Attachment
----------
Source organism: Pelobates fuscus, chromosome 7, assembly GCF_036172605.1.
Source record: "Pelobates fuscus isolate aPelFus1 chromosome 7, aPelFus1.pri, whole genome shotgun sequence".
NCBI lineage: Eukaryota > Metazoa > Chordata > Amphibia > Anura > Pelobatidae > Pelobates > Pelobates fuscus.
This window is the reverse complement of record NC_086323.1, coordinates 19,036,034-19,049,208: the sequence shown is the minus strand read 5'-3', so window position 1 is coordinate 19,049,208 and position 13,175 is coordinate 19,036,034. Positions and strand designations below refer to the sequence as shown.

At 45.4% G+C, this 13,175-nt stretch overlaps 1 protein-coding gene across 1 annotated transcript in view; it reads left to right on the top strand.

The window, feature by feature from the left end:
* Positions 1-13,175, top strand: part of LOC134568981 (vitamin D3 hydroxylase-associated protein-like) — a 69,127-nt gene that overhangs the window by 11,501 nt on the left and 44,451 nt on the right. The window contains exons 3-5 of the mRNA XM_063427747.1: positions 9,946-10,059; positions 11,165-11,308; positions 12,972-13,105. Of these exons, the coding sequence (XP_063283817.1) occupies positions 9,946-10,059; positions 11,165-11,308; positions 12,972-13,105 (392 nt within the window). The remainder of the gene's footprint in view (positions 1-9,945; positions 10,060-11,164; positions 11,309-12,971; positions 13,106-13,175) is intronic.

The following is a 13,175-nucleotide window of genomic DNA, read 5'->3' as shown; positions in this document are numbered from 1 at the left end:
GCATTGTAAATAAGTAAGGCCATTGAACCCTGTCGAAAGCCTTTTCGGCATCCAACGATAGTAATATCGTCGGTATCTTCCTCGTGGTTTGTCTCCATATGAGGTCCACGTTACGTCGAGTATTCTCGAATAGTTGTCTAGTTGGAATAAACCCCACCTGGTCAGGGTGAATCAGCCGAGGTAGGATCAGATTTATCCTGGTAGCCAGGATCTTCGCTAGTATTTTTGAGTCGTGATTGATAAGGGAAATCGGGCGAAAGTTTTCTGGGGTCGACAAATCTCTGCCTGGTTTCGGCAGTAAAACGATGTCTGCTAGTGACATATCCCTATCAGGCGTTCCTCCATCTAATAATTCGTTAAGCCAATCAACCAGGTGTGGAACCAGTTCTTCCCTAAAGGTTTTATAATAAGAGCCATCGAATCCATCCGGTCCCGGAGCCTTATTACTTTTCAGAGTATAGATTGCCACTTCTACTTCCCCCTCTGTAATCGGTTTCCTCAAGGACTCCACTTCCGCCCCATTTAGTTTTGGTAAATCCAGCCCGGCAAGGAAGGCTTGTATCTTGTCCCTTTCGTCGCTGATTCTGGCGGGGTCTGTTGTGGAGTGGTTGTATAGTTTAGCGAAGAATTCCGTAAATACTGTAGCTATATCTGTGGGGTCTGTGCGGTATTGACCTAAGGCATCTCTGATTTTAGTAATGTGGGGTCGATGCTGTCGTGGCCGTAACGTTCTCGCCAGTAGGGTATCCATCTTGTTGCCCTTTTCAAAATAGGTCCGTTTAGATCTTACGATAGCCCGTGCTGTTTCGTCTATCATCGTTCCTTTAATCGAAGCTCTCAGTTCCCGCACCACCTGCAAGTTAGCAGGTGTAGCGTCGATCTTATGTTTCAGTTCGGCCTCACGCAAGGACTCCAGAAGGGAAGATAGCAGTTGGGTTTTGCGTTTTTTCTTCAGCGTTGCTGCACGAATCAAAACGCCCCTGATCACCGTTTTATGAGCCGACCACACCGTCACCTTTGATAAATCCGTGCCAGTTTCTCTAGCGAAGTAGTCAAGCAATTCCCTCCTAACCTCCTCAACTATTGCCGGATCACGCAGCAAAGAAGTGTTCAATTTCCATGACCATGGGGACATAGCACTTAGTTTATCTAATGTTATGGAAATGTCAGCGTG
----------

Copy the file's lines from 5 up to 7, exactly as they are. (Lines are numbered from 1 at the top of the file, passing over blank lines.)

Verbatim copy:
At 45.4% G+C, this 13,175-nt stretch overlaps 1 protein-coding gene across 1 annotated transcript in view; it reads left to right on the top strand.

The window, feature by feature from the left end:
* Positions 1-13,175, top strand: part of LOC134568981 (vitamin D3 hydroxylase-associated protein-like) — a 69,127-nt gene that overhangs the window by 11,501 nt on the left and 44,451 nt on the right. The window contains exons 3-5 of the mRNA XM_063427747.1: positions 9,946-10,059; positions 11,165-11,308; positions 12,972-13,105. Of these exons, the coding sequence (XP_063283817.1) occupies positions 9,946-10,059; positions 11,165-11,308; positions 12,972-13,105 (392 nt within the window). The remainder of the gene's footprint in view (positions 1-9,945; positions 10,060-11,164; positions 11,309-12,971; positions 13,106-13,175) is intronic.